Love That Goes Unnamed

Revisiting ‘Desert Hearts’

Donna Deitch always intended Desert Hearts to be not only a lesbian classic, but one of the great romances. In the commentary to the director’s 1985 adaptation of Jane Rule’s novel Desert of the Heart, Deitch explained: “It was my express purpose to make a film fashioned on an old-fashioned love story.... This was meant to be a universal love story.”

And so Desert Hearts (which will get a Criterion Collection edition this month) plays it by the book. A stranger comes to town, and there’s a meet-cute. The buttoned-down Professor Vivian Bell (Helen Shaver) has arrived in Reno for a quickie divorce. She’s met at the highly traditional train station by Frances (Audra Lindley), the owner of the guesthouse where she’s staying. As they drive together through the desert, a car speeds by them—driving backward at fifty miles per hour, blasting rock ’n’ roll. The daredevil in the driver’s seat is Frances’s unofficial stepdaughter, Cay Rivvers (Patricia Charbonneau). She instantly gets our attention, and Vivian’s.

Set in 1959, Desert Hearts is a product of late ’70s and ’80s nostalgia for the 1950s—part of the same film culture that gave us Grease, Diner, Back to the Future, and Peggy Sue Got Married. One of the film’s most fascinating features is the use of rock and country music to build a world in which there are only two human conditions: romantic fulfillment, and romantic loneliness. A full twenty percent of the independent film’s budget was spent on music rights: Patsy Cline’s “Crazy,” Jim Reeves’s “He’ll Have to Go.”

But the central song for the movie’s mythology is Elvis Presley’s “Blue Moon.” We first encounter this aching ballad when Frances is recalling her ten-year affair with a married man, the great love of her life: “Had a love of my own,” she reminisces—and then adds, realizing what the words remind her of, “That’s a beautiful song.” “Blue Moon” floats in the background the first time Vivian comes to Cay’s place. Until they met one another, Vivian and Cay thought that they would be forever left gazing at the lighted windows of other people’s lives. Without a dream in my heart. Without a love of my own.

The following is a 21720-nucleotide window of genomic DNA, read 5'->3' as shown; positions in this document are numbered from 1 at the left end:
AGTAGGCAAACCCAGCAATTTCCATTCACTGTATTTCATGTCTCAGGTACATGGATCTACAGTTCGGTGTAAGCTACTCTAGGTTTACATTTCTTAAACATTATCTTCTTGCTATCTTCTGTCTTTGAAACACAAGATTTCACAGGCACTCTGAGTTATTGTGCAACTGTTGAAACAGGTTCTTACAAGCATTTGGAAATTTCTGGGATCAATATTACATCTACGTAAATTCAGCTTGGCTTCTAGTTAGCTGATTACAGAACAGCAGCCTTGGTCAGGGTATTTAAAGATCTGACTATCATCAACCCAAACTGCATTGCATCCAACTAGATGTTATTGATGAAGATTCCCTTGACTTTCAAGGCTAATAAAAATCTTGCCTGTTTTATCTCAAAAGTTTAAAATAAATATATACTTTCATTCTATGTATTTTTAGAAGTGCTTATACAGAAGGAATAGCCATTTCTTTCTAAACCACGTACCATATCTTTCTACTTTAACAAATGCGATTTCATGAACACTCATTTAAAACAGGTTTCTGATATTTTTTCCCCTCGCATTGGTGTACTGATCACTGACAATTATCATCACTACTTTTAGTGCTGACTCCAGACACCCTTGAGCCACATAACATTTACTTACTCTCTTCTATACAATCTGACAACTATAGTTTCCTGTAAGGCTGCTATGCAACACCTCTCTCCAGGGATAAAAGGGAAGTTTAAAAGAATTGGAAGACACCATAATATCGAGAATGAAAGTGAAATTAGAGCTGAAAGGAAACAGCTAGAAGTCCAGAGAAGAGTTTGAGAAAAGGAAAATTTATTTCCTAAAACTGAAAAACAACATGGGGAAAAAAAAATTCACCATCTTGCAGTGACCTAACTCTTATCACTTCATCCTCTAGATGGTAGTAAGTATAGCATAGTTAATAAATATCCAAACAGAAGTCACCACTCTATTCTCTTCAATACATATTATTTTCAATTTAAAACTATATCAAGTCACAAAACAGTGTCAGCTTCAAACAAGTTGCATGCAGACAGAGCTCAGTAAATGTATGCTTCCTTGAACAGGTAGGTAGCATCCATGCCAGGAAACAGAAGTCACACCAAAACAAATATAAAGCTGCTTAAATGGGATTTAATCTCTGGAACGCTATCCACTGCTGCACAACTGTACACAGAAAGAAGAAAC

I first saw Desert Hearts in 1992 or early 1993, on a date with my first girlfriend, about five years before I became a Christian. I was probably the Cay in that relationship, young and pushy and not as brash as I might have seemed. The movie’s feverish romanticism swept my teenage heart away. It’s a brilliantly made film, from the sublime shots of the hot sky and the desert (Deitch hired the film’s editor for his work on Terence Malick’s Badlands) to the perfectly stylized 1950s Western clothes and furniture. It would be a long time before I realized how thoroughly all of us live in that Desert Hearts world.

There are three love stories in Desert Hearts. There’s Vivian and Cay, of course. There’s also Cay’s brassy coworker Silver and her fiancé Joe. And, only in memory, Frances and her married lover Glen. All three of these stories are told with an almost aggressive sweetness. Vivian and Cay walk along a lake at sunset and kiss in the rain. Silver and Joe shine with their happiness, and their relief at having found one another. And Frances offers one of the movie’s two definitions of love: “He reached in and put a string of lights around my heart.”

This is the world of The Lobster, but with sugar in place of the acid.

That’s a beautiful image: the light coming into a dark place, allowing you to see and know yourself by the light of the love you have for someone else. But the film’s other definition of love is much blunter. “One of these days,” Cay tells her stepmother, “I’m gonna meet somebody who counts.” Cay’s half-brother doesn’t count, Cay’s best friend and staunch supporter Silver doesn’t count. Only a romantic partner can really count. This is the world of The Lobster, but with sugar in place of the acid.

Each of these love stories is shot through with popular music. We know Cay and Vivian are going to get together when Vivian lets the radio on Cay’s car play rock instead of switching it back to Prokofiev. When Silver finds out about Cay and Vivian, she giggles, “Well rock and roll!” Silver writes her own country song for Joe, and performs it at their rehearsal dinner. “Joe—Joe—I’m holding you off the ground, the whole time I’m singing this song,” she says, her deep rich voice pulsing with emotion. And then sings: